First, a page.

Courts have remained functional for essential services, such as protection from abuse, arraignments and bail hearings. Now, judicial leaders are working with committees in each division — family, civil and criminal — on how to slowly roll out to full operation, and start a new normal.
With SEPTA now back to full service, more court workers have been able to get in and assist with the backup, though some still have child care, family or health issues preventing them from coming in.
Everyone who enters the court buildings must wear a mask. Each staffer has been given two. There will be limited access to court buildings. Officials say they will follow the city’s lead on whether they need to implement screenings.
Judicial officials are also looking at staggered start times for court proceedings, instead of the normal 9 a.m. start time for all.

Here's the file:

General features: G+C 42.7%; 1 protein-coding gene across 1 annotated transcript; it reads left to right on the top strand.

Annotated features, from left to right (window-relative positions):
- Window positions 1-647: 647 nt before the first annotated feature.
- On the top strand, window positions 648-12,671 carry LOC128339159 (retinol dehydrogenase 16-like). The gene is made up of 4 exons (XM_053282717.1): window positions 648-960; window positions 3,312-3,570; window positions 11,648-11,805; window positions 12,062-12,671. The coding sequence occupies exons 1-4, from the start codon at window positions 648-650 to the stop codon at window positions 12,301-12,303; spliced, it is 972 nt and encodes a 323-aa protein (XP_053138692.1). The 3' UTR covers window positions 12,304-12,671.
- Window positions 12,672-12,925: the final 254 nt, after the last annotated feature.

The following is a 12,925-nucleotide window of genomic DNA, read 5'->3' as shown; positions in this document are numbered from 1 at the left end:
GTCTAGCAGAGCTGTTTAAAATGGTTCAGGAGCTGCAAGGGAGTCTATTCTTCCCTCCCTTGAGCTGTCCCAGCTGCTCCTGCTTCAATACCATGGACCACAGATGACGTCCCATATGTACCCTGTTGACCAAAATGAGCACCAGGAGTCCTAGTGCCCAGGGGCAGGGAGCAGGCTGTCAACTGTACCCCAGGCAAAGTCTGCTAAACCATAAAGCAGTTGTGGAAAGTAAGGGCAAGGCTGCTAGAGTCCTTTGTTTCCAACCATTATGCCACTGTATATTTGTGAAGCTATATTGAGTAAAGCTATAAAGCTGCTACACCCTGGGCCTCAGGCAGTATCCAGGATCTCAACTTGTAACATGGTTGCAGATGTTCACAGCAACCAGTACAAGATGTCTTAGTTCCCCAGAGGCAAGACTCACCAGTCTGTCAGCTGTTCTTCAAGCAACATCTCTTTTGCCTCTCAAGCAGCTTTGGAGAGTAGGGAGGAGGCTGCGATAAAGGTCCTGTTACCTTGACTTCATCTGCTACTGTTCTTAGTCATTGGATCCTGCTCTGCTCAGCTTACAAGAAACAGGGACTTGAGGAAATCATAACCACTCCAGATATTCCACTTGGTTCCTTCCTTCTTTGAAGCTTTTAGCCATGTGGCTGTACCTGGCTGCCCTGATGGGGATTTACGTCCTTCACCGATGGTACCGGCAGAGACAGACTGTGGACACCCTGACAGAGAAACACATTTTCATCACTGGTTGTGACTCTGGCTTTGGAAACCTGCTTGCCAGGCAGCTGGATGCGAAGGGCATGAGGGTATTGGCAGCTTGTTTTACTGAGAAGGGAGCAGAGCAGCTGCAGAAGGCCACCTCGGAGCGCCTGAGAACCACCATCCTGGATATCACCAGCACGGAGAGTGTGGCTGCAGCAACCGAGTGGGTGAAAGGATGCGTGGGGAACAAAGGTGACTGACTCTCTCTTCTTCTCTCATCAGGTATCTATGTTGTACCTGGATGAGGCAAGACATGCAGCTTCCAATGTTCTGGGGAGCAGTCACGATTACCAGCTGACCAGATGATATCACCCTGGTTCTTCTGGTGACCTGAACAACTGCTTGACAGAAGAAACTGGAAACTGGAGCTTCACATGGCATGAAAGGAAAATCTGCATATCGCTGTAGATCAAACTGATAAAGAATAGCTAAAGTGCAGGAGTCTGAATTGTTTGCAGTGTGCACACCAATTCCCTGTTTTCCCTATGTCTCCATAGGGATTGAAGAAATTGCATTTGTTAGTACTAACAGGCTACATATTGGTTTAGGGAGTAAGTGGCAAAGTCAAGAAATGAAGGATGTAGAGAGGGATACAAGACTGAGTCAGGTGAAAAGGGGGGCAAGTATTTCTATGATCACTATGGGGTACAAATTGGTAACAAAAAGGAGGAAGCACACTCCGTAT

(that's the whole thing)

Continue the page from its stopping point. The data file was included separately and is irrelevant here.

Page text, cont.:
Only four people will be allowed in elevators at a time at the Criminal Justice Center and family court. In City Hall, only two at a time will be allowed.
Judicial leaders say they are prioritizing which jury trial should go first in both criminal and civil divisions, and how they will work around social distancing.
Preliminary hearings for those still in prison will likely be heard first, while hearings for those who are out on bail will follow.
Some hearings, like guilty pleas, are being held over Zoom, and court officials say they are working to expand the technology in each of the open courtrooms to give more access to the public.